By on June 29, 2021

A few weeks ago, Ford took the wraps off of a new, “right-sized” pickup for the 2022 model year called the Maverick. The truck is different. For one, it’s a unibody design with four doors and a bed that’s integrated into the cab, not separate. For another, it’s a hybrid — which, I dunno. That seemed kind of brave, for Ford. It seemed brave enough to me, at least, to inspire me to take a closer look at the little truck’s specs … and that’s when I noticed that the new Maverick isn’t that little after all.

In fact, at 199.7 inches long, the new “compact” Maverick is a full two inches longer than the 1992 Ford F-150 “full-size” half-ton pickup.

You’ve probably heard it before. Heck — you’ve probably said it yourself.

“New cars are getting too big,” the common bromide goes. “They’re heavy and bloated and just no fun anymore. Why the new Honda Civic is bigger than the Accord used to be.”

And that’s true, of course, but it’s not all bad. A long, long time ago, one of Honda’s PR people told me that the Civic’s growth created an opportunity to introduce a new product in the market space that the Civic used to occupy, and presented Honda with a chance to reach more buyers.

That’s great for Honda, which is trying to grow its market share, but how does it play for the absolute undisputed king of the sales hill Ford F-150? For that, I want to take you back to 1992 and the Ford F-150 Nite.

Why the 1992 Nite? For one, 30 years seemed like a nice, round, “generational” sort of number. I remember the ‘92 Nite (specifically from that ad, above) as a truck I wanted to own.  In its day, that aerodynamic front end looked especially slick, and the neon stripe on black paint job combination really did give it a sporty feel, and — as a kid in high school daydreaming about his first car — I wanted one desperately.

Fast forward 30 years and my kid is out back wrenching on his first car (coincidentally also a ‘92 model, but a square-headlight Wrangler instead of an F-150), and I’m seriously weighing a 2022 Ford Maverick purchase against a 1992 F-150 Nite.

I mean that, too. After briefly toying with the idea of a patently wrong F-150 Nite I stumbled across in Connecticut (4WD, extended cab, flare side), I found a very, very right F-150 Nite a bit closer to home for about $20,000. Sharp-eyed readers will note that this is almost exactly the starting price of a brand-new Maverick.

Does it really make sense to compare a state-of-the-art hybrid Ford to a 30-year-old F-150 with a powertrain that has roots in the Nixon administration?

Welcome to my sickness.

GENERATIONAL COMPARISON

The new Ford Maverick is significantly smaller than any current Ford truck offering. But, while it’s two inches longer than the ’92 “full-sized” (regular cab, short bed), it’s nearly two feet longer than a Ranger of the same vintage. Definitely in a different class of truck than the compact Ranger of yore, then — but it’s hard to think of the Maverick as anything but small when you see it next to an F-250 Super Duty. Similarly, it’s hard to think of an old (classic?) F-150 as “full-sized” when you see one next to a modern F-150.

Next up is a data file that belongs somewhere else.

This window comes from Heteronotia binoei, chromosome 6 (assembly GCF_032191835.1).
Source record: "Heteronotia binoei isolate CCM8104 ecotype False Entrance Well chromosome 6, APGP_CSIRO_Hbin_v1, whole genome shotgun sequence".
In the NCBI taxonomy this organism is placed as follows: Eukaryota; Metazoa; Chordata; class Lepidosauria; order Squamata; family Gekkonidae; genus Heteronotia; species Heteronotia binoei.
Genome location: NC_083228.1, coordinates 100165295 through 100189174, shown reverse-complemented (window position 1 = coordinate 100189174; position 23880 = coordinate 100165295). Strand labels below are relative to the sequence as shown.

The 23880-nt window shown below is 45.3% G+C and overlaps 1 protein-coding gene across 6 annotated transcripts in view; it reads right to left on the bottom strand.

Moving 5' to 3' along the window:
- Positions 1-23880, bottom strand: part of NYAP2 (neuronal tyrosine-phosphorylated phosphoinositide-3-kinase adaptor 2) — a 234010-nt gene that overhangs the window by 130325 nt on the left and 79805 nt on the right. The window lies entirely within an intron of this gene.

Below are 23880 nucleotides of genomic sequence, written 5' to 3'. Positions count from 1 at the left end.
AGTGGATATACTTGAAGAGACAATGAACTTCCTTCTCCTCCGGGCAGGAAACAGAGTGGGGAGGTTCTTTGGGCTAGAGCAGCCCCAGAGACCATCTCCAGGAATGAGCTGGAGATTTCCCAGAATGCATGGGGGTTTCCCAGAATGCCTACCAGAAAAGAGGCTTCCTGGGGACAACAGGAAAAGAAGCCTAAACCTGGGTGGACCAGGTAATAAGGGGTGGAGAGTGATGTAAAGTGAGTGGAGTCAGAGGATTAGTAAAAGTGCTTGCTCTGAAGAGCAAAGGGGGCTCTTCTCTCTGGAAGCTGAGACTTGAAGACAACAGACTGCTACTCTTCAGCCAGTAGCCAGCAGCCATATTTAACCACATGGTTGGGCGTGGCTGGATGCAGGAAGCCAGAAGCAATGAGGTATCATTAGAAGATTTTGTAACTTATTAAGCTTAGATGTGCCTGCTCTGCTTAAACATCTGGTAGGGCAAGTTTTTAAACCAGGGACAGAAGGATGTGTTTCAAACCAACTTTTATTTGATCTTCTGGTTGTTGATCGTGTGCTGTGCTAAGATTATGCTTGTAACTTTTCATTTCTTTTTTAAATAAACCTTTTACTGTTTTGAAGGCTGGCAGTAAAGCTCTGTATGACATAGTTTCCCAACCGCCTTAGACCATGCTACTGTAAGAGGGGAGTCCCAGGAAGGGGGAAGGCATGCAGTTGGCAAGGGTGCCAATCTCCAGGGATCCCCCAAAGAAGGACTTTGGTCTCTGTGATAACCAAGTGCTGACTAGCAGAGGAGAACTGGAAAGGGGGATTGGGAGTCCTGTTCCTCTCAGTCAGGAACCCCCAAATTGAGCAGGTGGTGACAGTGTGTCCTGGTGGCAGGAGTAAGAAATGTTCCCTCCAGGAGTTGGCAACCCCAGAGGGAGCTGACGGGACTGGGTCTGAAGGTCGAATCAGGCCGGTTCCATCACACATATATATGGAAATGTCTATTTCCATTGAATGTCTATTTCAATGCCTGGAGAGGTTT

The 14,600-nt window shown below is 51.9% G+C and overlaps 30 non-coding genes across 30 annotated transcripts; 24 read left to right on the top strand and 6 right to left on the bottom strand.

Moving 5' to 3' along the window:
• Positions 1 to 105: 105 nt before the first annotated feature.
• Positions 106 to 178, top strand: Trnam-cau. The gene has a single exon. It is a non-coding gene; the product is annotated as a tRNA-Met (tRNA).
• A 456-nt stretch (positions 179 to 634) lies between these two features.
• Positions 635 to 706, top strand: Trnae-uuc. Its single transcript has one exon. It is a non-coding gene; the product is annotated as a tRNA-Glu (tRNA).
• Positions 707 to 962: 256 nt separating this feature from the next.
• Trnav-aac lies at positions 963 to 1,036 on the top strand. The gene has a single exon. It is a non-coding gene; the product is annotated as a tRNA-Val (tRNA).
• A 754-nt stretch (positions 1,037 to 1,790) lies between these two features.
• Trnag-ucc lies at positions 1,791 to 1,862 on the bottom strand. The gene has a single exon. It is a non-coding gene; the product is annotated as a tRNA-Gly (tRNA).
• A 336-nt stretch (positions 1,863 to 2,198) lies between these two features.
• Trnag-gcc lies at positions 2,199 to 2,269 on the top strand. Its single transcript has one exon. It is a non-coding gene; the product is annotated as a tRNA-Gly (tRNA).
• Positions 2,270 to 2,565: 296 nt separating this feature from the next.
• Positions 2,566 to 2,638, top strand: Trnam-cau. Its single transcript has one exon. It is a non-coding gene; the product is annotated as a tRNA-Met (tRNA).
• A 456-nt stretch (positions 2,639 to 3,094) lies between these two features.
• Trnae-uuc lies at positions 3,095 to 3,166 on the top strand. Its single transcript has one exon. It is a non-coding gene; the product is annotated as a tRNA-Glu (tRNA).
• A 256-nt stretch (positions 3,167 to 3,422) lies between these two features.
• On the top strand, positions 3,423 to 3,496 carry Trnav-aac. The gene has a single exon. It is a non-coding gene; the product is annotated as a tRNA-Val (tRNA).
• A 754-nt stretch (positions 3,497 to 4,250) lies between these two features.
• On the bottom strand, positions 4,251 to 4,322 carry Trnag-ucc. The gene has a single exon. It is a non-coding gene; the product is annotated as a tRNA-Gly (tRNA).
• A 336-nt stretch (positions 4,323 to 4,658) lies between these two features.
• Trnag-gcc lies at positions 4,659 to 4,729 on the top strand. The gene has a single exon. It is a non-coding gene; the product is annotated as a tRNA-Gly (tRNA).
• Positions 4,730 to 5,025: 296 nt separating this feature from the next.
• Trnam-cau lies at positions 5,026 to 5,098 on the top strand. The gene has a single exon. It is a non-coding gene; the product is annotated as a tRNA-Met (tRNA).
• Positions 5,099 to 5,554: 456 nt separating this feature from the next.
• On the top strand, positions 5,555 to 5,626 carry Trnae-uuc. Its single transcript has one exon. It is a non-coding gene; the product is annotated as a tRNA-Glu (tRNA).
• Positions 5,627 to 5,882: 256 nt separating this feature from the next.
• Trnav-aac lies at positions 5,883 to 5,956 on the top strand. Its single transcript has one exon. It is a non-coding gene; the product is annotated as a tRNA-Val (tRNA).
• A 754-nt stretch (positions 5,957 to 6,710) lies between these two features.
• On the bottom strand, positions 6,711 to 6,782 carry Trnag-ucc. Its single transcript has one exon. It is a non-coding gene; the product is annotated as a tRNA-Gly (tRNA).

So, they’re about the same length — but length is just one dimension. The 1992 Nite also has a 6′ 8″ bed, which gives it a lot more length than the 4′ 6″ Maverick bed. It’s also significantly wider than the Maverick at 79″, compared to the modern Ford’s 53″. That’s almost four square feet of additional real estate in the vintage Ford Nite but, more significantly, a whole lot more shoulder room for the front passengers in the Nite than you’re going to get in the Maverick.

Where does this new Maverick sit in the grand hierarchy of truck sizes? For me, it sits in that “late 1990s mid-size” truck segment that the Dodge Dakota used to occupy. I actually bought a ’98 Dakota new from Bob Wilson Dodge in Tampa, FL way back when, and that truck was just about perfect. It was big enough to get the job done, roomy enough for road trips, and narrow enough to feel usable on the occasional trip downtown.

And, sure, another truck buyer might put more weight in the Nite’s bed than either the Maverick or that old Dakota could safely handle, but the most punishing treatment I’d ever treat my truck to as a 21st Century suburbanite is a trip to Lowe’s now and then — and even that trip’s cargo would be mostly sailboat fuel, you know? And that may be A-OK by Ford, since fully 62 percent of the Maverick’s expected buyers aren’t “truck guys” (according to the survey at that link, Ford only expects about 17 percent — less than 1 in 5 — buyers to be replacing another truck when they buy their Maverick).

Based on my needs, the most important aspect of truck ownership is likely going to be whether or not I can parallel park it, and the Nite and Maverick are neck-and-neck there.